To answer the question, no. You cannot fly friends and family in a SEL aircraft if your pilot certificate says MEL. To add SEL, talk to your local FSDO about the requirements. You can certainly get it with a checkride, but there may be another option... It might be different with just a private certificate, but I was an ATP Multi engine only, and had ...


4

While the aircraft that you buy could conceivably require your CFI to possess certain additional ratings, such as if you purchase a twin-engine plane or a jet, most smaller, single-engine, prop planes will be covered under your CFI’s Single Engine Land (SEL) rating.


4

Of which type of pilot are you asking: Student Military Private (hobbyist) Corporate Airline I will be using the term licensed to loosely mean certificated, current, and proficient with the proper endorsements and documentations. The short answer is no. They are not obliged/obligated to fly the same aircraft. The pilot can choose to fly in any aircraft ...


3

Necro-ing this question to give a more forceful opinion of "OP was not wrong." First, like GreenAsJade said, tower didn't yell at you in the moment. This is not incontrovertible evidence of legality or correctness, but it's a pretty strong piece of evidence. More importantly, "report three miles out" is not a standard pattern entry. Here ...


3

You have a bit of a misconception about the way these things work. Everyone gets a student pilot's license before they get a private pilot's license. The student license is just a step along the way to the private license. The requirements for getting a student pilot's license are minimal. It's the equivalent of a "learner's permit" in the automobile ...


3

Almost every calculator can be converted into counter just by typing something like 1 + = (and then every time you press = the value is incremented). This can be used if you need aircraft instruments for the training itself instead.


3

If you have ready access to university, do the degree first. You won't have time later, and if you get a pilot job in future and lose your medical for whatever reason, you will have an education to fall back on. In any case, the aviation industry is going to take a number of years to recover from this whole "plague" fiasco, so you shouldn't be in ...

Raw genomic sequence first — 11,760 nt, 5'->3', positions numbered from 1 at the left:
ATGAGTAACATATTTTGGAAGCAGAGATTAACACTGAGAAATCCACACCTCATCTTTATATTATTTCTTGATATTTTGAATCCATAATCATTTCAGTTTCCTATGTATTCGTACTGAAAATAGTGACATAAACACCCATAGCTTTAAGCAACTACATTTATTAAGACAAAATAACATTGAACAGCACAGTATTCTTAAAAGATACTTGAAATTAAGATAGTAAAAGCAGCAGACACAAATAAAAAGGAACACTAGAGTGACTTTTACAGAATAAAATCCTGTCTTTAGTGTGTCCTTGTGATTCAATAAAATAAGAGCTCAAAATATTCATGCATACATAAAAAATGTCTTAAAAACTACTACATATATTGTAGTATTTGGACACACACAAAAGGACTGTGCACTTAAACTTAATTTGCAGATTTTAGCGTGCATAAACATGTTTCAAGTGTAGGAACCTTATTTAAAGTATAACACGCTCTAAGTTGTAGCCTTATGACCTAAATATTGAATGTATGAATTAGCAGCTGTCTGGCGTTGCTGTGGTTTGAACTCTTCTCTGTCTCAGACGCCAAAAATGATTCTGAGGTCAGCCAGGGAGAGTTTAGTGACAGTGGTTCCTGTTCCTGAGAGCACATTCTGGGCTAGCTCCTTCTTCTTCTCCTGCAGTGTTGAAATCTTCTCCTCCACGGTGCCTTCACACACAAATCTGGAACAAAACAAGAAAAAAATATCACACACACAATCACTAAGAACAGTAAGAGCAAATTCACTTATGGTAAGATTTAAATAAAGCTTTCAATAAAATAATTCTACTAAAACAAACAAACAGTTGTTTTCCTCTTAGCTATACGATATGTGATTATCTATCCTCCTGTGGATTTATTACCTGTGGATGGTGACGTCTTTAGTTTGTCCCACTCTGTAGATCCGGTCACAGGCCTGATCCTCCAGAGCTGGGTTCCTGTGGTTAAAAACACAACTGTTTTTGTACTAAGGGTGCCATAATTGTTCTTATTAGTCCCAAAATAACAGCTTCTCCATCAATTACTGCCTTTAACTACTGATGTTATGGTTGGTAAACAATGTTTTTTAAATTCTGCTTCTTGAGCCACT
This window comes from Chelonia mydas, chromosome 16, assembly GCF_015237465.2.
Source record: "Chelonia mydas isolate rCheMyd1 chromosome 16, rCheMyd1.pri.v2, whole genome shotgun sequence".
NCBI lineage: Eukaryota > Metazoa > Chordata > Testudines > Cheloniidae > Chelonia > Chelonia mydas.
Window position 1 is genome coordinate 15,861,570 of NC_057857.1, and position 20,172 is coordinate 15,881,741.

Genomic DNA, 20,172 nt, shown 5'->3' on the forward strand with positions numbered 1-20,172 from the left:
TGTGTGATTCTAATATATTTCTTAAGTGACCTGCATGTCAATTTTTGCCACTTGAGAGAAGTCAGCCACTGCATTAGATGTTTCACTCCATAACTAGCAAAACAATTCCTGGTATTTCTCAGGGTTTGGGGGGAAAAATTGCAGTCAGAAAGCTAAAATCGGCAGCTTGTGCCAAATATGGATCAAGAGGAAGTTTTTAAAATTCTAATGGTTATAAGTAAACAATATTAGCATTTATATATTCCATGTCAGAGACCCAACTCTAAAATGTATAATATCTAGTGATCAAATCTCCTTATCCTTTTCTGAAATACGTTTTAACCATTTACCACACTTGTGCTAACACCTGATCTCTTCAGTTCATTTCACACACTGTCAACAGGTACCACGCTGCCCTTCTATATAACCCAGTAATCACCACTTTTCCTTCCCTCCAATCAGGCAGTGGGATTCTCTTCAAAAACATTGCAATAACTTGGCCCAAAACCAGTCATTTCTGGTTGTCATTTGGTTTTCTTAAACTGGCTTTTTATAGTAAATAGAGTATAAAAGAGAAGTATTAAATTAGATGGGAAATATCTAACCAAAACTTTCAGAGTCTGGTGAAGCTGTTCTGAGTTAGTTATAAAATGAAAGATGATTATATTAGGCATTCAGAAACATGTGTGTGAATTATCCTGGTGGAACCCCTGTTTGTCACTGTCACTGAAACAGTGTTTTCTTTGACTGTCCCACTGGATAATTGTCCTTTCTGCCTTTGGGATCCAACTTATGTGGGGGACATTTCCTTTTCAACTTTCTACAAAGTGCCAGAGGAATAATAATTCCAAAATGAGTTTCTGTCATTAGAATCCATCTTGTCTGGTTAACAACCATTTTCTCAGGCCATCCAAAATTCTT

3

Pace count beads, which are just some beads on a rope that doesn't let them readily move, would work well if you want to keep track while in the air.


3

Yes, but. With one notable exception, for any pilot to legally fly an aircraft, they must be rated for that category and class of aircraft. Some (generally larger) types of aircraft also require a type rating. So, if you purchased a Cessna 172 (a very common primary trainer), your CFI would need to be rated for Airplane category, Single Engine Land class (...


2

I'm not a pilot, though I am an aviation enthusiast, and here are some of the pros/cons that have not been mentioned yet. Kit plane pros: Kit planes have experimental classification, which means you can add non-certified parts to the aircraft. This can be especially beneficial for things like exterior lights since non-aircraft LED headlights are cheaper and ...


2

It's one of those things about the flying game that the actual details of previous education and experience outside of aviation count for relatively little, other than what they may indicate about someone's personality, worldview and leadership potential going forward. This is because the knowledge base and skill set are unique to the trade. I used to know ...


2

I use my ADF. Set the frequency to 1000 when I start, bump it by one for each landing. (Might as well use it for SOMETHING!)


2

Easy, peasy. Fill out a label/sticker with the endorsement printed on it. Then, all you have to do is sign it and place your CFI number on it. You can then either scan it or take a photo of it. Your student can upload the scanned document or photo into an electronic logbook. If they do not have an electronic logbook, they can print out the endorsement at the ...


2

The simplest way to answer this is to have your friend call an AME in the city they intend on training and ask them if they feel they will pass the required medical for a CPL. AME's are pretty forthcoming about this kind of stuff and they will often give you an idea over the phone if they feel there is a real issue. AME's are also the ONLY people that can ...


2

If you are in the U.S., Title 14 of the Code of Federal Regulations Part 61.3 requires you to have a Student Pilot Certificate in order to solo an aircraft. You have to solo an aircraft in order to get a Private Pilot Certificate per Part 61.109. There is no economical way of going from no pilot certificate to a private pilot certificate without getting a ...


1

You can Solo at 16, but need to be 17 to get a license. So, that gives you a year to practice, and study up to pass the Knowledge exam if you plan to start now and get your license at 17. One of the first steps is to log in here, https://medxpress.faa.gov/medxpress/login.aspx and then find an Aviation Medical Examiner so you can get a Class III Medical. ...